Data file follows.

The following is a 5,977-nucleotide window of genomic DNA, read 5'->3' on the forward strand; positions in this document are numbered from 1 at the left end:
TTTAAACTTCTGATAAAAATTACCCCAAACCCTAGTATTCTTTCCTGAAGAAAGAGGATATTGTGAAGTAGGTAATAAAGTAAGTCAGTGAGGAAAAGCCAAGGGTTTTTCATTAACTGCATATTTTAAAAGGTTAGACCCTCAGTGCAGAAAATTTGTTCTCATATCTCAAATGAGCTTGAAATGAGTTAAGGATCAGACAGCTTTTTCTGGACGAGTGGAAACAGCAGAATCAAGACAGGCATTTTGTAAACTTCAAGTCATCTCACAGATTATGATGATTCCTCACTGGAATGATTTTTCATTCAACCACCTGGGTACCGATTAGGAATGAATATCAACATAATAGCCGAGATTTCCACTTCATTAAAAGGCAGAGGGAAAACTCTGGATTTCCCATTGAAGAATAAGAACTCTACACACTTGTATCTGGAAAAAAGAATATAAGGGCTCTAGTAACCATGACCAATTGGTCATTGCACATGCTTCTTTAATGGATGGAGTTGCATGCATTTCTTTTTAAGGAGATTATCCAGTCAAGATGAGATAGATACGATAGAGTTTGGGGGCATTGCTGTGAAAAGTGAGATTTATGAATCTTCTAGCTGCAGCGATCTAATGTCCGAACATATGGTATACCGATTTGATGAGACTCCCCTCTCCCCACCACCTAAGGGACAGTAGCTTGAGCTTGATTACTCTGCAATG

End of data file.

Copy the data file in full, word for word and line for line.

The following is a 5,977-nucleotide window of genomic DNA, read 5'->3' on the forward strand; positions in this document are numbered from 1 at the left end:
TTTAAACTTCTGATAAAAATTACCCCAAACCCTAGTATTCTTTCCTGAAGAAAGAGGATATTGTGAAGTAGGTAATAAAGTAAGTCAGTGAGGAAAAGCCAAGGGTTTTTCATTAACTGCATATTTTAAAAGGTTAGACCCTCAGTGCAGAAAATTTGTTCTCATATCTCAAATGAGCTTGAAATGAGTTAAGGATCAGACAGCTTTTTCTGGACGAGTGGAAACAGCAGAATCAAGACAGGCATTTTGTAAACTTCAAGTCATCTCACAGATTATGATGATTCCTCACTGGAATGATTTTTCATTCAACCACCTGGGTACCGATTAGGAATGAATATCAACATAATAGCCGAGATTTCCACTTCATTAAAAGGCAGAGGGAAAACTCTGGATTTCCCATTGAAGAATAAGAACTCTACACACTTGTATCTGGAAAAAAGAATATAAGGGCTCTAGTAACCATGACCAATTGGTCATTGCACATGCTTCTTTAATGGATGGAGTTGCATGCATTTCTTTTTAAGGAGATTATCCAGTCAAGATGAGATAGATACGATAGAGTTTGGGGGCATTGCTGTGAAAAGTGAGATTTATGAATCTTCTAGCTGCAGCGATCTAATGTCCGAACATATGGTATACCGATTTGATGAGACTCCCCTCTCCCCACCACCTAAGGGACAGTAGCTTGAGCTTGATTACTCTGCAATG